ACMHN’s response to the 2019-2020 Budget
Friday 3 April 2019
The Australian College of Mental Health Nurses (ACMHN) welcomes the budget initiatives however there
is more work that needs to be done.
ACMHN CEO Kim Ryan said, “the $736.6 million announcement is a start but much more is required, we need a whole of sector bi partisan plan to build a more responsive and integrated system.”
The College also welcomes the announcement of new funding of $144 million for a trial of eight coordinated mental health hubs nationally, to help develop a key alternative to hospital emergency departments with programs to be integrated with PHNs and state services.
Ms Ryan said that we agree with the Treasurer Hon Josh Frydenberg’s comments made last night that “it is a national tragedy that we lose so many people to suicide and so many people live a life of quiet desperation”.
She also said that whilst she appreciates the additional funding announcement for mental health, she was disappointed that once again the Budget fails to address the development of a mental health workforce.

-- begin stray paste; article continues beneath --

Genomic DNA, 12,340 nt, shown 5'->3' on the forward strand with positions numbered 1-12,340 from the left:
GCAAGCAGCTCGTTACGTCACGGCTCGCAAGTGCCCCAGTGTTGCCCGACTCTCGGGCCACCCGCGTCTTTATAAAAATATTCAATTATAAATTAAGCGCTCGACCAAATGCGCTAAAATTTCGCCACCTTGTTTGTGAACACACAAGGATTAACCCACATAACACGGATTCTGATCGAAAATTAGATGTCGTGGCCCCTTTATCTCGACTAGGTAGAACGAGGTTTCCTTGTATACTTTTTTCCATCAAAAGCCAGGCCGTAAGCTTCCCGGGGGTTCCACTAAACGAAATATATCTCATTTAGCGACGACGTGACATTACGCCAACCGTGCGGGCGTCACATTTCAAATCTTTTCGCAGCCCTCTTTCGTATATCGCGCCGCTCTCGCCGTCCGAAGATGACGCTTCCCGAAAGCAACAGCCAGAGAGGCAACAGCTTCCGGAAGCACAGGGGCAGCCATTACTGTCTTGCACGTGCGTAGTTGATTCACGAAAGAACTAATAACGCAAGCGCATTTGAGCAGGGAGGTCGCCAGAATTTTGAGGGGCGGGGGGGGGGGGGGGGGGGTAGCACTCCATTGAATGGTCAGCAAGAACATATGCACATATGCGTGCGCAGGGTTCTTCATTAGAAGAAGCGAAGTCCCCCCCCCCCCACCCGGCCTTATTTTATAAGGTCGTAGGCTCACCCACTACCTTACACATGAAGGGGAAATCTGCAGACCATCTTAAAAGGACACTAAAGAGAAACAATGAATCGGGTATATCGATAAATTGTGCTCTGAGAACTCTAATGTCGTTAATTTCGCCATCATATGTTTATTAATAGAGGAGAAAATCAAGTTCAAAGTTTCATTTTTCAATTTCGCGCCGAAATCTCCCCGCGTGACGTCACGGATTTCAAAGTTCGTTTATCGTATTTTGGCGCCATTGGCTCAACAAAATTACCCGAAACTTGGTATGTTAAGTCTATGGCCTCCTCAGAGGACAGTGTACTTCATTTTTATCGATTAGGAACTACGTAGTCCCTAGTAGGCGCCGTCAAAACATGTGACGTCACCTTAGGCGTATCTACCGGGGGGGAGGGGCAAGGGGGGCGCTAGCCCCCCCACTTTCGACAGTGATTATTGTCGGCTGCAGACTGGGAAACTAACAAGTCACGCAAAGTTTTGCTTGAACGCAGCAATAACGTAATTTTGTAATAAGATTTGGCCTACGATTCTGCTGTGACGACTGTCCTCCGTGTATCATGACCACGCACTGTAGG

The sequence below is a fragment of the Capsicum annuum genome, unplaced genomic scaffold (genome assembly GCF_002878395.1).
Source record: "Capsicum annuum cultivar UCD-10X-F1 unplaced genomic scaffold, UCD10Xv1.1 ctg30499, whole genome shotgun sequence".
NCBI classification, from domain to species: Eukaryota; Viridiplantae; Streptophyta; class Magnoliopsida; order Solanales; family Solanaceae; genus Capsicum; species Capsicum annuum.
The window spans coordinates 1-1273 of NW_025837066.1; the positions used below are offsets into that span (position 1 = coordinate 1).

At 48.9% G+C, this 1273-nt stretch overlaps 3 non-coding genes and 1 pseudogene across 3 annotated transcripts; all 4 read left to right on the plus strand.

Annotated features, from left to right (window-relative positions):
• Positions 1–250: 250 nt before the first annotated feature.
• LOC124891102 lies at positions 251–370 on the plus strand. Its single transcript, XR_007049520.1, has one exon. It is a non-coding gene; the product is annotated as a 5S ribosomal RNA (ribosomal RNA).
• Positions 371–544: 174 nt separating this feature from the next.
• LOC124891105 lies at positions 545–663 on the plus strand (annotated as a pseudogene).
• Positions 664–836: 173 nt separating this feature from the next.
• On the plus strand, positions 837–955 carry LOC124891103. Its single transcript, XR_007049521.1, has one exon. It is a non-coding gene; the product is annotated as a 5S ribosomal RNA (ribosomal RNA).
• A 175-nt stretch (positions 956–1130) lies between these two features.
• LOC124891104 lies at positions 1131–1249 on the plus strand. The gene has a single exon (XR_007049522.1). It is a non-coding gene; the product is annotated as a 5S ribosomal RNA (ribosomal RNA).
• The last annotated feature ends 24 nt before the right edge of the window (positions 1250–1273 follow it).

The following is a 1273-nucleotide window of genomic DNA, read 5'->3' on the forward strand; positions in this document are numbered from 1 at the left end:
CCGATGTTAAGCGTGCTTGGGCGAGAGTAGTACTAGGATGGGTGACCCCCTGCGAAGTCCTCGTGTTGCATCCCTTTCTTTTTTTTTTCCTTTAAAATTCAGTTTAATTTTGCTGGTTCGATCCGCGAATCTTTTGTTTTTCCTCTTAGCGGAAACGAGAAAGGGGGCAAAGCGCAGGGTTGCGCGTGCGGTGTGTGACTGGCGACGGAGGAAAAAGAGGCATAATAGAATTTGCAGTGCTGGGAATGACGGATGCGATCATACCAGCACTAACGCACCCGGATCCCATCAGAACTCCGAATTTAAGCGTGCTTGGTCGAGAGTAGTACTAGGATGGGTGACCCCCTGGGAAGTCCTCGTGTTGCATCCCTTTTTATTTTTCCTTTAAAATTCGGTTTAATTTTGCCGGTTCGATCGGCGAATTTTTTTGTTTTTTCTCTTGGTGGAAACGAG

The government would not be able to address its long term national health plan if they are not committed to developing a nursing workforce that will seize the future.
“Mental health nurses are the largest and most geographically distributed clinical mental health workforce in the country skilled to work within the health system across all age groups, and should be front of mind when addressing our mental health system” Kim stated after the announcement.
The College will continue to work with the government for the upcoming election and will be once again
highlighting issues around the development of the nursing workforce.
Key budget measures include:
Expanding Headspace ($262 million, over 7 years)
Supporting Early Psychosis Youth Services ($110 million over 2 years)
Indigenous Suicide Prevention ($14.5 million over 4 years)
Early childhood and parenting support ($11.8 million)
Community Mental Health Centres (114.5 million over 6 years)
Residential Eating Disorders Centres ($63 million 7 years)
Mentally Healthy Workplaces ($15.2 million over 4 years)
Perinatal Mental Health ($44 million over 7 years)
Natural Disaster Support ($5.5 million over 4 years)
Projects including Mind Garden ($7 million), Roses in the Ocean (1.2 million, and HALT Suicide
Prevention $2 million
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